The mile-high Gypsy life: Denver's DeVotchKa keeps 'em guessing.
The mile-high Gypsy life: Denver's DeVotchKa keeps 'em guessing.


For a band like Denver's DeVotchKa, whose enigmatic sound is rarely articulated fairly in print, live gigs offer a chance to provide at least an intimation to virgin audiences.

Yet by the time DeVotchKa's surging assault of Slavic and Spanish styles -- via cello, trumpet, violin, accordion and raging guitar -- has slapped its listeners upside the head, they're often too startled to push the band into any kind of a label. DeVotchKa front man Nick Urata, the band's only constant since its beginnings in Chicago, summarizes the quartet's melting pot of influences as one nomadic and precarious subculture: "The Gypsy Life."

"The Gypsies influenced so many styles -- from Jewish music to Greek, Spaniards and Eastern Europeans," says Urata, an Italian-American and native New Yorker. "I think our sound is what came out of all that. All those different genres come kind of naturally for us."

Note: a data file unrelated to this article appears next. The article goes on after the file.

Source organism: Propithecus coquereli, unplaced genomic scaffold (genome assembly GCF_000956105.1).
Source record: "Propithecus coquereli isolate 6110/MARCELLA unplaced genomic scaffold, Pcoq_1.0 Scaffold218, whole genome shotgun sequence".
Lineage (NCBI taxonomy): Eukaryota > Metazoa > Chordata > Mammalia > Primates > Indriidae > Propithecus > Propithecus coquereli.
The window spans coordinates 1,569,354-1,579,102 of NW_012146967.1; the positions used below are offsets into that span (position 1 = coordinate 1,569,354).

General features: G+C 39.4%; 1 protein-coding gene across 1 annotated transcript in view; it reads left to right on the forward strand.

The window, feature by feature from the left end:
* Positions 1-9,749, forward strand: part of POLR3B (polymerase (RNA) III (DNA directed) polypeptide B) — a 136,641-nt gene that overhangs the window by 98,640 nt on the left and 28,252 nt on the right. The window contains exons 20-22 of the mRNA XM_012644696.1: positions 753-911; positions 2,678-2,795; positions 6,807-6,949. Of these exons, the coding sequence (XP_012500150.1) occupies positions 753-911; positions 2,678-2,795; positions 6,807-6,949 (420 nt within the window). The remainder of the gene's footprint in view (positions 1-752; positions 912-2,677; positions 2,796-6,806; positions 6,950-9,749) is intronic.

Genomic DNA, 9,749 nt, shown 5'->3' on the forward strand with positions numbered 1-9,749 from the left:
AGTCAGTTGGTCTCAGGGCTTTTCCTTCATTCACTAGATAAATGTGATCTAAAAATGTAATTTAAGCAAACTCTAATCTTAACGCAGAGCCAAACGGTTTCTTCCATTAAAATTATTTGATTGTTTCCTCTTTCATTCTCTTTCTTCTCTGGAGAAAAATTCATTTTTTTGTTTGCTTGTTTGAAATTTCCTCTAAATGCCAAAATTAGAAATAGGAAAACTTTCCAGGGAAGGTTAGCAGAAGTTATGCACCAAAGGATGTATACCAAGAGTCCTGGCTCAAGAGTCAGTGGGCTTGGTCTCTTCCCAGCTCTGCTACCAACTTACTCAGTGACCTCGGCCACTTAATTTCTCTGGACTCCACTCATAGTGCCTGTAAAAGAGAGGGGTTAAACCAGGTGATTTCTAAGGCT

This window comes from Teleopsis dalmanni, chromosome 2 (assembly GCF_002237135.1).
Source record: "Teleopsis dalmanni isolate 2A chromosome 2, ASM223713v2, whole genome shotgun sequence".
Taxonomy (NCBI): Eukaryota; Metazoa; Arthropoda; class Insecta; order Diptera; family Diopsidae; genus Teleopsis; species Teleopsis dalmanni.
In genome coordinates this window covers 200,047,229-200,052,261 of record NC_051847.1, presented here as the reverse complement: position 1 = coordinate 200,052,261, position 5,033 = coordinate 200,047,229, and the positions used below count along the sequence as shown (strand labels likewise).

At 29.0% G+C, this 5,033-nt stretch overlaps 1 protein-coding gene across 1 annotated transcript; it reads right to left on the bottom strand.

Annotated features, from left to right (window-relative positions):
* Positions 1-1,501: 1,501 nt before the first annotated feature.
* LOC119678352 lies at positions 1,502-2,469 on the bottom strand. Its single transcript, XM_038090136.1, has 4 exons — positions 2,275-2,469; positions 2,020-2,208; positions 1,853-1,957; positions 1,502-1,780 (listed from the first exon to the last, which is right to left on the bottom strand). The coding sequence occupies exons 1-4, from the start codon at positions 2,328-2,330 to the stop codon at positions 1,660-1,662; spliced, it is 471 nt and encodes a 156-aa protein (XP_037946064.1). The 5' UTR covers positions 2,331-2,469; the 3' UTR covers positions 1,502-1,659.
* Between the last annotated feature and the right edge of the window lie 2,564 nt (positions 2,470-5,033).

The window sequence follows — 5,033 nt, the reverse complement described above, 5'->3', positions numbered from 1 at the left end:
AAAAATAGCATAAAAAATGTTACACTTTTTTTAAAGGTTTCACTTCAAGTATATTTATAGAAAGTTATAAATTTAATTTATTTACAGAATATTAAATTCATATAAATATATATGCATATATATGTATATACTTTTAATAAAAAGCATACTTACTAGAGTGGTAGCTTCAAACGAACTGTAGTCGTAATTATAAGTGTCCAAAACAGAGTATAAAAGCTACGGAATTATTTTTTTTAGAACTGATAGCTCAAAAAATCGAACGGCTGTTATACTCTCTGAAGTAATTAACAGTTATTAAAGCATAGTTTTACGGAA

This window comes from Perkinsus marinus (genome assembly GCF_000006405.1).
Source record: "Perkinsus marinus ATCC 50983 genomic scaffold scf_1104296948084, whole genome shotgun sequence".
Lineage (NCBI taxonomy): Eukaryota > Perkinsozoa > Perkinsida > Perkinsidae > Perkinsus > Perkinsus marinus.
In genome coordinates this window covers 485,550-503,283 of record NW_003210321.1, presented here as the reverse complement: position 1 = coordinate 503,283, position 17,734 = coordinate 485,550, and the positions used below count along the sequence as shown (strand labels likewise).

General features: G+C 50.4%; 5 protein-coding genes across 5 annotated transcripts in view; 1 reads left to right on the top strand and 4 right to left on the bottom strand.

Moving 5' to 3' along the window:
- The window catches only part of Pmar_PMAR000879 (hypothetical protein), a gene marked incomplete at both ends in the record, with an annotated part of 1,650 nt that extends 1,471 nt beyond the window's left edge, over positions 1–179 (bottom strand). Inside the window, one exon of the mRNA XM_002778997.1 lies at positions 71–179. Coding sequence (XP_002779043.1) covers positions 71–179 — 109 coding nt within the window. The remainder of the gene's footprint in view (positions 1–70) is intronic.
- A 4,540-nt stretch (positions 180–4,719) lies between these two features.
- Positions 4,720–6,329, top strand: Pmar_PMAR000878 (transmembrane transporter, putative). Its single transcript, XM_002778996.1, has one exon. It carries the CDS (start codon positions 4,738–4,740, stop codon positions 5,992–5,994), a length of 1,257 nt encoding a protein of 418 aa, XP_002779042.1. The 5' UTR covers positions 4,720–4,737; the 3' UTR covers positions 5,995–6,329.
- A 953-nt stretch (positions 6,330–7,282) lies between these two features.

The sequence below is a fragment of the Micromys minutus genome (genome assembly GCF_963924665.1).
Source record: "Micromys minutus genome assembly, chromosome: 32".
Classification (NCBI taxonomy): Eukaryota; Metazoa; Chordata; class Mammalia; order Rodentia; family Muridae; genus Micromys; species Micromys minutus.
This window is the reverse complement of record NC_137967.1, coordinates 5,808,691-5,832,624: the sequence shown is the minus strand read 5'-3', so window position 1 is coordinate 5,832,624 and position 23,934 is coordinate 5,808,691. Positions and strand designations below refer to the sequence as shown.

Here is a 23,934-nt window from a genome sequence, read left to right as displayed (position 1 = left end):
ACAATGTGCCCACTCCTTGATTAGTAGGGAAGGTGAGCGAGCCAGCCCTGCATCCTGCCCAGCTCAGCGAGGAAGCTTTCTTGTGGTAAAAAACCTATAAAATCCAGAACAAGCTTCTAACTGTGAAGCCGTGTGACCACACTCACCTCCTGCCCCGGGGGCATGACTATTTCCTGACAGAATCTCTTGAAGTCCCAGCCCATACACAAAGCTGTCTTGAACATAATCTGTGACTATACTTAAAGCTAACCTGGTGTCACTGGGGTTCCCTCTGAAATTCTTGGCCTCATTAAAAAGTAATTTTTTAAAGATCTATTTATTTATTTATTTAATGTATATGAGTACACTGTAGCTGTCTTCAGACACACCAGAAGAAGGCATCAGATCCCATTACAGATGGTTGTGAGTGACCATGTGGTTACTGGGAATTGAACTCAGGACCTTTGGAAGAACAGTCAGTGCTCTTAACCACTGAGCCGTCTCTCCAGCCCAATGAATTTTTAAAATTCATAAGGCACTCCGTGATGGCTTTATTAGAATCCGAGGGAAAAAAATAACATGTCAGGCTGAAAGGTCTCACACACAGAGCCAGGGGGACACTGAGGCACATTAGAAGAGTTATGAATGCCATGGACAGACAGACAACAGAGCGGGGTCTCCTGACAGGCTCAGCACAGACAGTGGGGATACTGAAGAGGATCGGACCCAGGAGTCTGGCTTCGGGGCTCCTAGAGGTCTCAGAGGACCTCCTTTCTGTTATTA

Nita's Hideaway, 3300 South Price in Tempe

Scheduled to perform with Fatigo on Thursday, December 18. Show begins at 8 p.m. Tickets are $7. Call 480-966-7715 for more information. The band will also perform at the Burlesque (xxxMas) show, featuring Catherine D'Lish, on Friday, December 19, at the Marquee Theatre, 730 North Mill in Tempe. Doors open at 6:30 p.m. Tickets are $22, ages 21 and up. Call 480-829-0707 for more information.

DeVotchKa's latest release, Una Volta, the follow-up to their daring and raw 2000 debut SuperMelodrama, keeps the band's burgeoning cult audience grasping for the music's origins while serving up an even crisper sound. While DeVotchKa's pop innovation may leave newbies scratching their heads, it's successfully got the loyalists craving more.


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